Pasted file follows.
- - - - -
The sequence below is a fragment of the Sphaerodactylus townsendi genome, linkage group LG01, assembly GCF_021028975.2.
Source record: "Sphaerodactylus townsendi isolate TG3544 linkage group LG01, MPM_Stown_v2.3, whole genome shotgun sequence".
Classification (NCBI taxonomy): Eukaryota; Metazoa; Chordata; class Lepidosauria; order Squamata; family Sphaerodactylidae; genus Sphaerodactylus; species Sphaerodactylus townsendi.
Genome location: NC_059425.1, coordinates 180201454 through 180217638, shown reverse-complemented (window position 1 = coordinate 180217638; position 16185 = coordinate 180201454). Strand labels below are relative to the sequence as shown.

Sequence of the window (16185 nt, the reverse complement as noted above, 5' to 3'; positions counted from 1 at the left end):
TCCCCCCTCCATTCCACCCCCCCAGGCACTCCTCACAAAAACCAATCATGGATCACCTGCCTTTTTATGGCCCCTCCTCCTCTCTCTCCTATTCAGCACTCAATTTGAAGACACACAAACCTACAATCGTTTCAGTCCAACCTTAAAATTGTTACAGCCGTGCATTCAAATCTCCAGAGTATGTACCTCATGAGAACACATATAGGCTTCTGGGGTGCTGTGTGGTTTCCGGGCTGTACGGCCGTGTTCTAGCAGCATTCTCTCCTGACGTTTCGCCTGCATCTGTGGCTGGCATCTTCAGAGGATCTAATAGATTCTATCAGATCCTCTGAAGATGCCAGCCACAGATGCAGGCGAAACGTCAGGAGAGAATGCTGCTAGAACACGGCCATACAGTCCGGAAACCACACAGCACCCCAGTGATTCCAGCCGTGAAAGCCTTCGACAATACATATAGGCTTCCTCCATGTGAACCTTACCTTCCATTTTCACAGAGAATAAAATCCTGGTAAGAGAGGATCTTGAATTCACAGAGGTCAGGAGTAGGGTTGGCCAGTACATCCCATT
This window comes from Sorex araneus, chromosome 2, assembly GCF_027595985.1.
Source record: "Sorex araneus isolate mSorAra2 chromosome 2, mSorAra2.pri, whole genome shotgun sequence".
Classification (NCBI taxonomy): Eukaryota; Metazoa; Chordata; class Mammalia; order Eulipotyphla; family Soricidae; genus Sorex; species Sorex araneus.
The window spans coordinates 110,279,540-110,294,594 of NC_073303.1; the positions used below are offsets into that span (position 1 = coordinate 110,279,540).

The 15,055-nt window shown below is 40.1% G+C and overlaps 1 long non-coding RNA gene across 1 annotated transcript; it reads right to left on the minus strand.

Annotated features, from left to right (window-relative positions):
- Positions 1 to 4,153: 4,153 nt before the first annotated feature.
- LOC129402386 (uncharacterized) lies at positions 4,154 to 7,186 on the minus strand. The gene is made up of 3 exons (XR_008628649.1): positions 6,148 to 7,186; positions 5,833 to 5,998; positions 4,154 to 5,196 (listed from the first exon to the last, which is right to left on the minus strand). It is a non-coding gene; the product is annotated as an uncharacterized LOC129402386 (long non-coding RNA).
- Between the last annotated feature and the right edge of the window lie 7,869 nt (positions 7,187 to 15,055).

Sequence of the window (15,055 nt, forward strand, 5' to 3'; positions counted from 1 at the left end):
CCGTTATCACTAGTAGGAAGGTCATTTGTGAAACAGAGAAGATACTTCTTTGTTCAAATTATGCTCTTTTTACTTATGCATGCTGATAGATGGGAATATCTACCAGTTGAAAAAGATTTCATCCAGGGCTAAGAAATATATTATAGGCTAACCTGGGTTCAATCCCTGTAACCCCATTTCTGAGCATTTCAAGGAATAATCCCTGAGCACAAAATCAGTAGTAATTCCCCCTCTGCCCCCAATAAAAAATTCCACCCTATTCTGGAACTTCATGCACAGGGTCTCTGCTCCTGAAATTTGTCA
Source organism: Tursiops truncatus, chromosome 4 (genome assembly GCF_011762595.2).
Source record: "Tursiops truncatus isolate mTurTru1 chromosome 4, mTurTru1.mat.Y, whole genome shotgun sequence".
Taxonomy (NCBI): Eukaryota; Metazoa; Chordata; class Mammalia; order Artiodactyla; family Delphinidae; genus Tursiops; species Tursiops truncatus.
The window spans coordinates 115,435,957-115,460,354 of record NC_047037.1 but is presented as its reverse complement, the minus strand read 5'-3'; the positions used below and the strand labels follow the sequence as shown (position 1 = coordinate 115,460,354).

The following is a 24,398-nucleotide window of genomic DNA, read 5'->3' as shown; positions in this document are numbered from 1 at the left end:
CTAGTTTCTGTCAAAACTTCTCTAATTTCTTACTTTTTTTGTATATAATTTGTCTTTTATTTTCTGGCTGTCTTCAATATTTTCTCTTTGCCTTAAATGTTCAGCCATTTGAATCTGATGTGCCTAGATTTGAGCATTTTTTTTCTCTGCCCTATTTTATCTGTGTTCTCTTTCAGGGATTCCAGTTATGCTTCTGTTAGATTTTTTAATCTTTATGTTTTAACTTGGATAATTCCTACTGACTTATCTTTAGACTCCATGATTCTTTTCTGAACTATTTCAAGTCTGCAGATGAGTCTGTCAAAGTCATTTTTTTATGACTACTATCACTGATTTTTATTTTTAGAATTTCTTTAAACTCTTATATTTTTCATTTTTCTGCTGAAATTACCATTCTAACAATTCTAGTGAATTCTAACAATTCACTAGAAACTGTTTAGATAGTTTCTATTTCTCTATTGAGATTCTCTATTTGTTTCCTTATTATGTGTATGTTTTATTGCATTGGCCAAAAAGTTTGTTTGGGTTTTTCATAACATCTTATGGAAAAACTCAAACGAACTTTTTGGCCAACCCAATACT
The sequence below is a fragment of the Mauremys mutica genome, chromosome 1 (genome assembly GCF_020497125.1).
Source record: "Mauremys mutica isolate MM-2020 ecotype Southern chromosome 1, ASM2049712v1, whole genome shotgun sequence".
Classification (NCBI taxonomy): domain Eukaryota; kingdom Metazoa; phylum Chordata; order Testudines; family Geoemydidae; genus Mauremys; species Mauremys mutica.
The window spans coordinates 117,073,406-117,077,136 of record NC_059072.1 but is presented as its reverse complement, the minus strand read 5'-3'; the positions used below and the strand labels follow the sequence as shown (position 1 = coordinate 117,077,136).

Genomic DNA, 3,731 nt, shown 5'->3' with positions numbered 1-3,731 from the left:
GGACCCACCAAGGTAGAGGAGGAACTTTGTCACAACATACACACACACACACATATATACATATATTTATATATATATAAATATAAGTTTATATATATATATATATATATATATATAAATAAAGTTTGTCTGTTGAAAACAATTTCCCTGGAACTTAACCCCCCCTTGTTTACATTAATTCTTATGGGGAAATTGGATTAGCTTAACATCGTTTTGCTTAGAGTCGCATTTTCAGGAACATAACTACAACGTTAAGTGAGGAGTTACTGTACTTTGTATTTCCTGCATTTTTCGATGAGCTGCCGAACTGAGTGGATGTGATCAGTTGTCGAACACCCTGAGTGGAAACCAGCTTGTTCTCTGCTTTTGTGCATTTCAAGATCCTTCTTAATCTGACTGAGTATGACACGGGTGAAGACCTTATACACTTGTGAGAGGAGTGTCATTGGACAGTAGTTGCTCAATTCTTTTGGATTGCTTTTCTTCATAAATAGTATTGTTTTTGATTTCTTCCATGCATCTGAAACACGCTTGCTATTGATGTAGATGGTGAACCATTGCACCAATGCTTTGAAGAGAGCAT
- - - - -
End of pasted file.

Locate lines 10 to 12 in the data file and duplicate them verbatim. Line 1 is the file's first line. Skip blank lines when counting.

The window spans coordinates 110,279,540-110,294,594 of NC_073303.1; the positions used below are offsets into that span (position 1 = coordinate 110,279,540).

The 15,055-nt window shown below is 40.1% G+C and overlaps 1 long non-coding RNA gene across 1 annotated transcript; it reads right to left on the minus strand.

Annotated features, from left to right (window-relative positions):